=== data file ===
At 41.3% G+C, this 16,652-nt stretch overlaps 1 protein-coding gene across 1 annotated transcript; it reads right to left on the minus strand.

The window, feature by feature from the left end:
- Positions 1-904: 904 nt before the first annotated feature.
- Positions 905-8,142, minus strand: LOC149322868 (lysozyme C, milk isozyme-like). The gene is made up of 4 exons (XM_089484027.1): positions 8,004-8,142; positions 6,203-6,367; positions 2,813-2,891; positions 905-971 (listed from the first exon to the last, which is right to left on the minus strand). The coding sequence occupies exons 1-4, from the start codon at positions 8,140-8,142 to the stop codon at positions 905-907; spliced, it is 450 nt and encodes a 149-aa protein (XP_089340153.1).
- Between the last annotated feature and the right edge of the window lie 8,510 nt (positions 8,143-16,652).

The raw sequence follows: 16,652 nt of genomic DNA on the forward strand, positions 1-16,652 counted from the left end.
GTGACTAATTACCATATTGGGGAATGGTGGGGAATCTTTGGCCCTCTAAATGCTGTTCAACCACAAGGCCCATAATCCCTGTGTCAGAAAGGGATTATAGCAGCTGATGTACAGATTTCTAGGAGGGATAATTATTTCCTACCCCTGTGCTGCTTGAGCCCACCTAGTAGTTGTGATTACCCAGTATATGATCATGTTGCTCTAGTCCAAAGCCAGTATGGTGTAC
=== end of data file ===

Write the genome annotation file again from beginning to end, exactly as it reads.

At 41.3% G+C, this 16,652-nt stretch overlaps 1 protein-coding gene across 1 annotated transcript; it reads right to left on the minus strand.

The window, feature by feature from the left end:
- Positions 1-904: 904 nt before the first annotated feature.
- Positions 905-8,142, minus strand: LOC149322868 (lysozyme C, milk isozyme-like). The gene is made up of 4 exons (XM_089484027.1): positions 8,004-8,142; positions 6,203-6,367; positions 2,813-2,891; positions 905-971 (listed from the first exon to the last, which is right to left on the minus strand). The coding sequence occupies exons 1-4, from the start codon at positions 8,140-8,142 to the stop codon at positions 905-907; spliced, it is 450 nt and encodes a 149-aa protein (XP_089340153.1).
- Between the last annotated feature and the right edge of the window lie 8,510 nt (positions 8,143-16,652).

The raw sequence follows: 16,652 nt of genomic DNA on the forward strand, positions 1-16,652 counted from the left end.
GTGACTAATTACCATATTGGGGAATGGTGGGGAATCTTTGGCCCTCTAAATGCTGTTCAACCACAAGGCCCATAATCCCTGTGTCAGAAAGGGATTATAGCAGCTGATGTACAGATTTCTAGGAGGGATAATTATTTCCTACCCCTGTGCTGCTTGAGCCCACCTAGTAGTTGTGATTACCCAGTATATGATCATGTTGCTCTAGTCCAAAGCCAGTATGGTGTAC